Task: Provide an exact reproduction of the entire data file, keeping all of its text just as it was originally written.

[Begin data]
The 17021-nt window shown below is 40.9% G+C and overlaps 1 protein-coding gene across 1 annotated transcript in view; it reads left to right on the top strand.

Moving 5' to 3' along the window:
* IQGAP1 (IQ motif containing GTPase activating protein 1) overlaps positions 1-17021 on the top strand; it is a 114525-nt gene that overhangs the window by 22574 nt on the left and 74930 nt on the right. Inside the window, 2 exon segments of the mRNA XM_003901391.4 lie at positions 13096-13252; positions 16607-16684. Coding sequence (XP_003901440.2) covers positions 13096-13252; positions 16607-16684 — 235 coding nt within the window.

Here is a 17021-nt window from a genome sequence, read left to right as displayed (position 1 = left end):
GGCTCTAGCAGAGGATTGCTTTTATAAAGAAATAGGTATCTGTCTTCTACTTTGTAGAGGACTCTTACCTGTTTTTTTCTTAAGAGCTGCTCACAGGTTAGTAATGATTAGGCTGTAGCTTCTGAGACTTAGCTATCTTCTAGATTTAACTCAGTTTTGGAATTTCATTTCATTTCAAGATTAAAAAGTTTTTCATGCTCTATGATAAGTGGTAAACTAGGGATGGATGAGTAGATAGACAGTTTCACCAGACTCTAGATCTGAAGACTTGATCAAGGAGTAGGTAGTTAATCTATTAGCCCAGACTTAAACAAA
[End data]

The 17021-nt window shown below is 40.9% G+C and overlaps 1 protein-coding gene across 1 annotated transcript in view; it reads left to right on the top strand.

Moving 5' to 3' along the window:
* IQGAP1 (IQ motif containing GTPase activating protein 1) overlaps positions 1-17021 on the top strand; it is a 114525-nt gene that overhangs the window by 22574 nt on the left and 74930 nt on the right. Inside the window, 2 exon segments of the mRNA XM_003901391.4 lie at positions 13096-13252; positions 16607-16684. Coding sequence (XP_003901440.2) covers positions 13096-13252; positions 16607-16684 — 235 coding nt within the window.

Here is a 17021-nt window from a genome sequence, read left to right as displayed (position 1 = left end):
GGCTCTAGCAGAGGATTGCTTTTATAAAGAAATAGGTATCTGTCTTCTACTTTGTAGAGGACTCTTACCTGTTTTTTTCTTAAGAGCTGCTCACAGGTTAGTAATGATTAGGCTGTAGCTTCTGAGACTTAGCTATCTTCTAGATTTAACTCAGTTTTGGAATTTCATTTCATTTCAAGATTAAAAAGTTTTTCATGCTCTATGATAAGTGGTAAACTAGGGATGGATGAGTAGATAGACAGTTTCACCAGACTCTAGATCTGAAGACTTGATCAAGGAGTAGGTAGTTAATCTATTAGCCCAGACTTAAACAAA